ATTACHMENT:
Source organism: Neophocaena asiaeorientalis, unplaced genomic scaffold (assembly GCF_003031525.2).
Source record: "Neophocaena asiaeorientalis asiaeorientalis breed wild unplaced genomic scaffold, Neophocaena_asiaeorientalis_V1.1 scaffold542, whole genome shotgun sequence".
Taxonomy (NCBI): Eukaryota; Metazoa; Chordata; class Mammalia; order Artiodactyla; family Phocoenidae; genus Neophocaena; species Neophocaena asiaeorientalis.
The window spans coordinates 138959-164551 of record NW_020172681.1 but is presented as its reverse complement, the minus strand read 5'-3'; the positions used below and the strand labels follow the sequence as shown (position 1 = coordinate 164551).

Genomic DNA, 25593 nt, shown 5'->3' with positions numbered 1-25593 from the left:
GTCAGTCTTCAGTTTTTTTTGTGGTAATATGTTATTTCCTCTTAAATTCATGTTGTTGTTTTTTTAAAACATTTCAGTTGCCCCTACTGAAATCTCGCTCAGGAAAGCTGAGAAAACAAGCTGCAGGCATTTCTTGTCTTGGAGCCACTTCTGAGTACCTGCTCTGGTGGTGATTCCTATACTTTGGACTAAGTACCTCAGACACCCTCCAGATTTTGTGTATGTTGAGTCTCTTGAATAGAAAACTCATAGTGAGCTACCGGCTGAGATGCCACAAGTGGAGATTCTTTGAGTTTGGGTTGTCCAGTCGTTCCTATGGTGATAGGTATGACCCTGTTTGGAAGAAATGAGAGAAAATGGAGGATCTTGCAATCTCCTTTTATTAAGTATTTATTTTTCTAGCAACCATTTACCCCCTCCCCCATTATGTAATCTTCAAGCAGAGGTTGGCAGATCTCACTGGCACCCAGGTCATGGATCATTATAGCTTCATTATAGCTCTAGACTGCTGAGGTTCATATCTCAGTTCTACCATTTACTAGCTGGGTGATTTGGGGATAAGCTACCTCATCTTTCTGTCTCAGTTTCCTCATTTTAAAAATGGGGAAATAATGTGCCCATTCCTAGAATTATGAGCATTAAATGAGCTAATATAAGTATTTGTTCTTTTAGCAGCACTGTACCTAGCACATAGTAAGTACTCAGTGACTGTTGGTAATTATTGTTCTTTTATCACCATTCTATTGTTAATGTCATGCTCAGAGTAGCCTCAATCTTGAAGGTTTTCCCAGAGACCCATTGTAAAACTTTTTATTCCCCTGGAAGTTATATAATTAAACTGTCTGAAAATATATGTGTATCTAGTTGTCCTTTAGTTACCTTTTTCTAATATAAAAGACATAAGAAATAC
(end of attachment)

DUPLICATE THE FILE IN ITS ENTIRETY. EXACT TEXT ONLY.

Source organism: Neophocaena asiaeorientalis, unplaced genomic scaffold (assembly GCF_003031525.2).
Source record: "Neophocaena asiaeorientalis asiaeorientalis breed wild unplaced genomic scaffold, Neophocaena_asiaeorientalis_V1.1 scaffold542, whole genome shotgun sequence".
Taxonomy (NCBI): Eukaryota; Metazoa; Chordata; class Mammalia; order Artiodactyla; family Phocoenidae; genus Neophocaena; species Neophocaena asiaeorientalis.
The window spans coordinates 138959-164551 of record NW_020172681.1 but is presented as its reverse complement, the minus strand read 5'-3'; the positions used below and the strand labels follow the sequence as shown (position 1 = coordinate 164551).

Genomic DNA, 25593 nt, shown 5'->3' with positions numbered 1-25593 from the left:
GTCAGTCTTCAGTTTTTTTTGTGGTAATATGTTATTTCCTCTTAAATTCATGTTGTTGTTTTTTTAAAACATTTCAGTTGCCCCTACTGAAATCTCGCTCAGGAAAGCTGAGAAAACAAGCTGCAGGCATTTCTTGTCTTGGAGCCACTTCTGAGTACCTGCTCTGGTGGTGATTCCTATACTTTGGACTAAGTACCTCAGACACCCTCCAGATTTTGTGTATGTTGAGTCTCTTGAATAGAAAACTCATAGTGAGCTACCGGCTGAGATGCCACAAGTGGAGATTCTTTGAGTTTGGGTTGTCCAGTCGTTCCTATGGTGATAGGTATGACCCTGTTTGGAAGAAATGAGAGAAAATGGAGGATCTTGCAATCTCCTTTTATTAAGTATTTATTTTTCTAGCAACCATTTACCCCCTCCCCCATTATGTAATCTTCAAGCAGAGGTTGGCAGATCTCACTGGCACCCAGGTCATGGATCATTATAGCTTCATTATAGCTCTAGACTGCTGAGGTTCATATCTCAGTTCTACCATTTACTAGCTGGGTGATTTGGGGATAAGCTACCTCATCTTTCTGTCTCAGTTTCCTCATTTTAAAAATGGGGAAATAATGTGCCCATTCCTAGAATTATGAGCATTAAATGAGCTAATATAAGTATTTGTTCTTTTAGCAGCACTGTACCTAGCACATAGTAAGTACTCAGTGACTGTTGGTAATTATTGTTCTTTTATCACCATTCTATTGTTAATGTCATGCTCAGAGTAGCCTCAATCTTGAAGGTTTTCCCAGAGACCCATTGTAAAACTTTTTATTCCCCTGGAAGTTATATAATTAAACTGTCTGAAAATATATGTGTATCTAGTTGTCCTTTAGTTACCTTTTTCTAATATAAAAGACATAAGAAATAC